What could not have been forecast is a startling statistic buried in the 2018 report of the task force for drafting a new income-tax law. The report says that corporate investments plunged by an incredible 60 per cent in 2016-17, to Rs 4.25 lakh crore from Rs 10.33 lakh crore in the previous year (numbers highlighted this week by Puja Mehra in The Hindu). This was, of course, the demonetisation year. Figures for subsequent years are not available, but the data compiled by the Centre for Monitoring Indian Economy show corporate investment projects continuing to remain at multi-year lows.


Also read: Govt might look for quick fixes to revive the economy, but that needs structural change


Another troubled sector, real estate, must blame itself for much of its troubles. But this traditionally cash-driven business has been affected by both demonetisation and the financial turmoil. Consider the financing trends compiled by HSBC. In 2013-14, 61 per cent of fresh funding for the sector came from banks. By 2017-18, this had dropped progressively to zero because of the state of banks’ balance sheets. The slack was picked up by the non-bank financial companies, but these have not been able to lend in recent months because their own sources of funding have dried up, post-IL&FS.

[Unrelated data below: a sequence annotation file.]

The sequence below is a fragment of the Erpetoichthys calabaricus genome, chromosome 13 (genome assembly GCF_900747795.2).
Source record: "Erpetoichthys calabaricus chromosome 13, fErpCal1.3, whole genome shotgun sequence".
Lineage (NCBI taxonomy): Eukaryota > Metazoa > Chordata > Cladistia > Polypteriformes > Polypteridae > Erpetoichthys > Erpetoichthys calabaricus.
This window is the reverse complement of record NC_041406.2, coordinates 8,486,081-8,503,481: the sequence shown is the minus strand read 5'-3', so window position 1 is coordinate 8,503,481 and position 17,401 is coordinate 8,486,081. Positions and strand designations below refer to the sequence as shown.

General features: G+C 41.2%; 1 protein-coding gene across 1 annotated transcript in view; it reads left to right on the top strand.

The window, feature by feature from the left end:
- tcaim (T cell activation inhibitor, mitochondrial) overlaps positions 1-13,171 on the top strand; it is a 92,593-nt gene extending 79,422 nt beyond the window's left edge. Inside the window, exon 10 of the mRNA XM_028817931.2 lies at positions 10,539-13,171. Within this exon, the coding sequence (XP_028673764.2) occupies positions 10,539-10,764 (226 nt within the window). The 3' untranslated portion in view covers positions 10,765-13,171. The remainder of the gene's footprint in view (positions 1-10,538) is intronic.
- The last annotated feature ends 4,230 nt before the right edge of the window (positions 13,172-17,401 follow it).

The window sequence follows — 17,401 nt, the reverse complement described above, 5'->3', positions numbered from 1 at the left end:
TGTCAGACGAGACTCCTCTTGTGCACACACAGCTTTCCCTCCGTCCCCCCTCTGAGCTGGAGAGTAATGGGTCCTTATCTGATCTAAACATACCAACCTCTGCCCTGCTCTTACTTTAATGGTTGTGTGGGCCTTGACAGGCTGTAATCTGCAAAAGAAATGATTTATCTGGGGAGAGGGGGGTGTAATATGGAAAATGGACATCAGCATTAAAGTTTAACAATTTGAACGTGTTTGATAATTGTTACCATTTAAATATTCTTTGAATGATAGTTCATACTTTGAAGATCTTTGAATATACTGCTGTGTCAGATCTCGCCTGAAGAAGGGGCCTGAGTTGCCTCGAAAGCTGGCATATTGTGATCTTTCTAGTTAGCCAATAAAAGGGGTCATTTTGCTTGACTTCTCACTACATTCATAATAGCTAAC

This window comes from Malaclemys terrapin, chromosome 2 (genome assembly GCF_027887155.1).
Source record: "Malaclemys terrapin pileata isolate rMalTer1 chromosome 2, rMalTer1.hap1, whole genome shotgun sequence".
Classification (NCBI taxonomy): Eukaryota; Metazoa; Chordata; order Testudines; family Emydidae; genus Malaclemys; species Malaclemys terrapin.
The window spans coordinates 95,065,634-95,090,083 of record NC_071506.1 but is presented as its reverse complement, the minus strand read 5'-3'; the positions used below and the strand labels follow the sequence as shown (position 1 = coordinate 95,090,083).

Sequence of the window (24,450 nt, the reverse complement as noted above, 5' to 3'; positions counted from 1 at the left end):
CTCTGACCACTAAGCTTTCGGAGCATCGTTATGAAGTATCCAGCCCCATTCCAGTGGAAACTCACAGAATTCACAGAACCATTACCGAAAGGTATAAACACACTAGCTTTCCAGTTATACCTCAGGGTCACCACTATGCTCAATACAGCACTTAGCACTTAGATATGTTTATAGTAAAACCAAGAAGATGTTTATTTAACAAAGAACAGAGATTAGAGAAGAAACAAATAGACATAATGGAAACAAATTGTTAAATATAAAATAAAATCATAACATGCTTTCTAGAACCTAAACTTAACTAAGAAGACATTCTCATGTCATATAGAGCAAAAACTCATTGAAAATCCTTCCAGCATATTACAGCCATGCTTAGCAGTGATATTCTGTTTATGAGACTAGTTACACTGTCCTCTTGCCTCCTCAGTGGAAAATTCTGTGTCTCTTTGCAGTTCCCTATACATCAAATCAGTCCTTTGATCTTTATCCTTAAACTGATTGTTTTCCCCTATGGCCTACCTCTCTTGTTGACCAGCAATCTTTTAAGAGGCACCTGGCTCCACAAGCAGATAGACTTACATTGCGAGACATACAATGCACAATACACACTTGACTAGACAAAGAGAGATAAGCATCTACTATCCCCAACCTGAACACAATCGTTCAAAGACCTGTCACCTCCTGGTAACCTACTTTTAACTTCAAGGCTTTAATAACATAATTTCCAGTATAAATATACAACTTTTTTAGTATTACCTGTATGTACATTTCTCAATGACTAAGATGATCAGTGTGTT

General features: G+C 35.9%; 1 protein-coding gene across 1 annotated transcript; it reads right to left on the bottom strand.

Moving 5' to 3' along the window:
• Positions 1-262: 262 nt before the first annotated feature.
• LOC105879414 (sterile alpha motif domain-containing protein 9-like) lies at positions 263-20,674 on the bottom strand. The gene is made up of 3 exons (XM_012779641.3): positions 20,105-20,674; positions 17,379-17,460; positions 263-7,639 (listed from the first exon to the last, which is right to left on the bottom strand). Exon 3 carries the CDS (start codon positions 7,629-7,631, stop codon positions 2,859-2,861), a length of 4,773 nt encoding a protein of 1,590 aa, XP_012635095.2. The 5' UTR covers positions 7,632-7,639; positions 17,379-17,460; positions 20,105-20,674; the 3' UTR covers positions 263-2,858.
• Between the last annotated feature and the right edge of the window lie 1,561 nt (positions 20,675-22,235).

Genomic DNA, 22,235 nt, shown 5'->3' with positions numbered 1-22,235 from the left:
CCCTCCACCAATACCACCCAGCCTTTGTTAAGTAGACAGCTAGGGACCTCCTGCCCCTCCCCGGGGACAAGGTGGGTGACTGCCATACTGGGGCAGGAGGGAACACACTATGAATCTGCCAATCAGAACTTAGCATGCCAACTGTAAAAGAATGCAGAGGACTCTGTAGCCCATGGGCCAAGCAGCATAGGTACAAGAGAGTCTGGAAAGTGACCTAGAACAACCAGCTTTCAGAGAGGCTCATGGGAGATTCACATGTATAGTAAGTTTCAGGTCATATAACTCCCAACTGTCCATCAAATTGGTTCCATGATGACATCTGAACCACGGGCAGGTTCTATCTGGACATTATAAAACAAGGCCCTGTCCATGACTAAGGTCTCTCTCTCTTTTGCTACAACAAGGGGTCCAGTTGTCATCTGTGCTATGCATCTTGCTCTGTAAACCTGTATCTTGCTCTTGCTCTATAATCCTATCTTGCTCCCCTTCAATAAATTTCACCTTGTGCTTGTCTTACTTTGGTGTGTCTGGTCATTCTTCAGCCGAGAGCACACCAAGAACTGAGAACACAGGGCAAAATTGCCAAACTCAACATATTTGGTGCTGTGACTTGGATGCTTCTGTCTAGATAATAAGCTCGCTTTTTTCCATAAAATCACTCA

Finally, since even biscuit sales seem to have been affected, consider the trend in real (i.e., inflation-adjusted) rural wages, for both agricultural and non-agricultural jobs. In the three calendar years 2015-17, these wages grew at slightly less than 1 per cent, and for the last 18 months, by an even lower 0.8 per cent. A slump in rural demand was inevitable.